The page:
I had to look this up to be sure, but my recollections were correct. SeaWorld was privately held rom the time SeaWorld in SD first opened in 1964 until they took it public in 1968. It was opened by 4 UCLA frat brothers. (By coincidence, one of the 4, George Millay, was one of the owners of the company that started the 94th Aero Squadron chain, which happens to be mentioned elsewhere in the Reader). Personally, I boycotted SeaWorld while it was owned by HJB. They bought Marineland in 1987 and promised to keep it open. Instead, they closed it about a month after the sale closed and moved the orcas to San Diego.


Don Bauder April 15, 2013 @ 2 p.m.

tomjohnston:At the time HBJ bought SeaWorld, the book company had two headquarters, and one was San Diego. I was writing a book for HBJ around that time and remember that some employees were skeptical. However, it may not have been a bad diversification move, but HBJ ran into a lot of problems in its main business. Best, Don Bauder


Duhbya April 15, 2013 @ 11:39 a.m.

Blackstone Group, eh? Brings to mind the infamous Blackwater from a decade ago. I smell a cheneyfish.



Don Bauder April 15, 2013 @ 2:02 p.m.

Duhbya: One of the founders of Blackstone was billionaire Peter Peterson. He is the guy who, through his foundation, wants to cut government entitlements drastically. Best, Don Bauder


Duhbya April 16, 2013 @ 7:06 a.m.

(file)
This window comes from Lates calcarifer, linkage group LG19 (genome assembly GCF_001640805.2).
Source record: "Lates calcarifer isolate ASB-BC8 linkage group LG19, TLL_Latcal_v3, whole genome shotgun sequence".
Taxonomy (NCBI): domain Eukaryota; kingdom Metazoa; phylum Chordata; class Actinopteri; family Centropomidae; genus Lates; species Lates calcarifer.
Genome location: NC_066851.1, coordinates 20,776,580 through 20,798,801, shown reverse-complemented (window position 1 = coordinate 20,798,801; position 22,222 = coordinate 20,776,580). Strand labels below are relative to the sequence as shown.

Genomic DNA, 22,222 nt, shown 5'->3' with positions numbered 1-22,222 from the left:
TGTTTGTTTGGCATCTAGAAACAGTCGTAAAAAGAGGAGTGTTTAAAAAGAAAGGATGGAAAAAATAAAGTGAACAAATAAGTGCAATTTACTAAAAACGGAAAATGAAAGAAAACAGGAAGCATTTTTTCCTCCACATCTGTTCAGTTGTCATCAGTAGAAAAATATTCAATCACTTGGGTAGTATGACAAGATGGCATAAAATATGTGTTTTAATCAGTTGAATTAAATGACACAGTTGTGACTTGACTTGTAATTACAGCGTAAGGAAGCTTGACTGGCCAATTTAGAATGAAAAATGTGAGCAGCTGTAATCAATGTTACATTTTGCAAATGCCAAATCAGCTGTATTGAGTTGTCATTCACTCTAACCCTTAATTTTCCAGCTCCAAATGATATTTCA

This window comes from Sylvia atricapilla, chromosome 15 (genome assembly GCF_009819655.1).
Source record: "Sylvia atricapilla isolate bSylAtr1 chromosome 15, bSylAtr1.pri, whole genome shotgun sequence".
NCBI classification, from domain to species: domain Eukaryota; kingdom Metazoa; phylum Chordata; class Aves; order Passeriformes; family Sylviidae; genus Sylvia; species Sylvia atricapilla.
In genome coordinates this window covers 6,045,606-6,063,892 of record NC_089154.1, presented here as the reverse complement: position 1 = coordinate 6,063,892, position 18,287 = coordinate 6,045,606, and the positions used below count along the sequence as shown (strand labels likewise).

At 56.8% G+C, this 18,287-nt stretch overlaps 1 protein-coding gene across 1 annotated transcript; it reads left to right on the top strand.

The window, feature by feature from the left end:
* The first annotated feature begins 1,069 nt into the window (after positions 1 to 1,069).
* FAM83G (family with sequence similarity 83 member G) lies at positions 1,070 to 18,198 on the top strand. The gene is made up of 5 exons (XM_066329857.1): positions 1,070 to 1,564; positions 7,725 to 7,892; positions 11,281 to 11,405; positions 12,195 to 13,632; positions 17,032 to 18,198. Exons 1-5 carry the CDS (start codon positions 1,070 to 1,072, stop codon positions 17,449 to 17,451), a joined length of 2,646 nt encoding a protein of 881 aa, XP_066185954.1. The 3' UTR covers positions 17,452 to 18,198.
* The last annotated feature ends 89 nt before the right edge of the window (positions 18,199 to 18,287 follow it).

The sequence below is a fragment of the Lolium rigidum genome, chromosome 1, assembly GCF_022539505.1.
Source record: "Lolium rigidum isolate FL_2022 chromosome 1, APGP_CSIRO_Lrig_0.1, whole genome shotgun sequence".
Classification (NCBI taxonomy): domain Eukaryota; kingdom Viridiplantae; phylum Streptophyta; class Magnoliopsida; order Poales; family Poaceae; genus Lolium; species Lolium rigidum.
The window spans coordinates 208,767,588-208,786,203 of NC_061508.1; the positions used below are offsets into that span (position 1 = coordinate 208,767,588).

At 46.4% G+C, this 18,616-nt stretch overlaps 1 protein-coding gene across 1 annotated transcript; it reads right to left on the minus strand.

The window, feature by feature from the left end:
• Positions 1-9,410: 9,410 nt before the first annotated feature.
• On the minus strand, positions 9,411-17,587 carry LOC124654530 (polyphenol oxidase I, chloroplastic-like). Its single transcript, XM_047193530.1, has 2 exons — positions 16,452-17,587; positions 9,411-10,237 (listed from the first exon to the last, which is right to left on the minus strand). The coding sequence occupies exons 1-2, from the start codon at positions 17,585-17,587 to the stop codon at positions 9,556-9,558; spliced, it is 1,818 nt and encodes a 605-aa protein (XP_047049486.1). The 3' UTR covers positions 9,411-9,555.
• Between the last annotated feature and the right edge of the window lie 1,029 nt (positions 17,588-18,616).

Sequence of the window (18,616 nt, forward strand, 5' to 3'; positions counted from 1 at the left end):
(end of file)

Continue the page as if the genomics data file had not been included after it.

Then I'll take a moment to insert another Dorothy Parker quote:

“If you want to know what God thinks of money, just look at the people he gave it to.”


Don Bauder April 19, 2013 @ 7:39 a.m.

Duhbya: Yes, that was one of Dorothy Parker's more delightful quotes. She had so many. Best, Don Bauder


Don Bauder April 19, 2013 @ 7:46 a.m.

SEAWORLD ENTERTAINMENT LEAPS AT OPENING. The initial public offering of SeaWorld Entertainment leapt 16.11% at today's (April 19) opening. The park chain offered 26 million shares at the peak of its expected range, $27. As of now, it is trading at $31.35. Best, Don Bauder


Don Bauder April 20, 2013 @ 8:28 a.m.

SEAWORLD SPIKES 24% ON FIRST DAY. SeaWorld Entertainment zoomed 24.15% to $33.52 on its first day of trading yesterday (April 19). The company wound up its first day of trading with a market capitalization of $3.1 billion. Such a level is "quite simply, insane," says Rick Smith of Motley Fool. SeaWorld sells for a whopping 40 times earnings, compared with competitor Six Flags's 11 times earnings, and Cedar Fair's 23. If SeaWorld's heavy debt is factored in, "we're arguably looking at an enterprise costing 64 times annual earnings and 44 times free cash flow," says Smith. What he doesn't mention is that initial public offerings (IPOs) are generally manipulated. They are avenues for insider sharks to dump at a whale of a profit. Best, Don Bauder